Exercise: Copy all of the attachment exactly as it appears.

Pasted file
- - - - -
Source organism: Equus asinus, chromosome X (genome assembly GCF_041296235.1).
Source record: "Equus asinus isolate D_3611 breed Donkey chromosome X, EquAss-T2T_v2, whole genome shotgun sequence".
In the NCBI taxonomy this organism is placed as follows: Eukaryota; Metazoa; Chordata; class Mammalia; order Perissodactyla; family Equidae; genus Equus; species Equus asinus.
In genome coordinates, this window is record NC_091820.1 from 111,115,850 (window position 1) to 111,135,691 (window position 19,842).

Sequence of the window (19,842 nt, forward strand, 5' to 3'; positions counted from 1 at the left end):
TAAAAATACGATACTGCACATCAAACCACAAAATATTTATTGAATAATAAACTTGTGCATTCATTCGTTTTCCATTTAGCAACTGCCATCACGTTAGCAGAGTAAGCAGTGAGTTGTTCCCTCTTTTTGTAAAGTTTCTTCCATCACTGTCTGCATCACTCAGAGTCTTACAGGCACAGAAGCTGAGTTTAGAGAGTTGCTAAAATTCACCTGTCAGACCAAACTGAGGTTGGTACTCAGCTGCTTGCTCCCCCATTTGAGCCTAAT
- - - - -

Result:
Source organism: Equus asinus, chromosome X (genome assembly GCF_041296235.1).
Source record: "Equus asinus isolate D_3611 breed Donkey chromosome X, EquAss-T2T_v2, whole genome shotgun sequence".
In the NCBI taxonomy this organism is placed as follows: Eukaryota; Metazoa; Chordata; class Mammalia; order Perissodactyla; family Equidae; genus Equus; species Equus asinus.
In genome coordinates, this window is record NC_091820.1 from 111,115,850 (window position 1) to 111,135,691 (window position 19,842).

Sequence of the window (19,842 nt, forward strand, 5' to 3'; positions counted from 1 at the left end):
TAAAAATACGATACTGCACATCAAACCACAAAATATTTATTGAATAATAAACTTGTGCATTCATTCGTTTTCCATTTAGCAACTGCCATCACGTTAGCAGAGTAAGCAGTGAGTTGTTCCCTCTTTTTGTAAAGTTTCTTCCATCACTGTCTGCATCACTCAGAGTCTTACAGGCACAGAAGCTGAGTTTAGAGAGTTGCTAAAATTCACCTGTCAGACCAAACTGAGGTTGGTACTCAGCTGCTTGCTCCCCCATTTGAGCCTAAT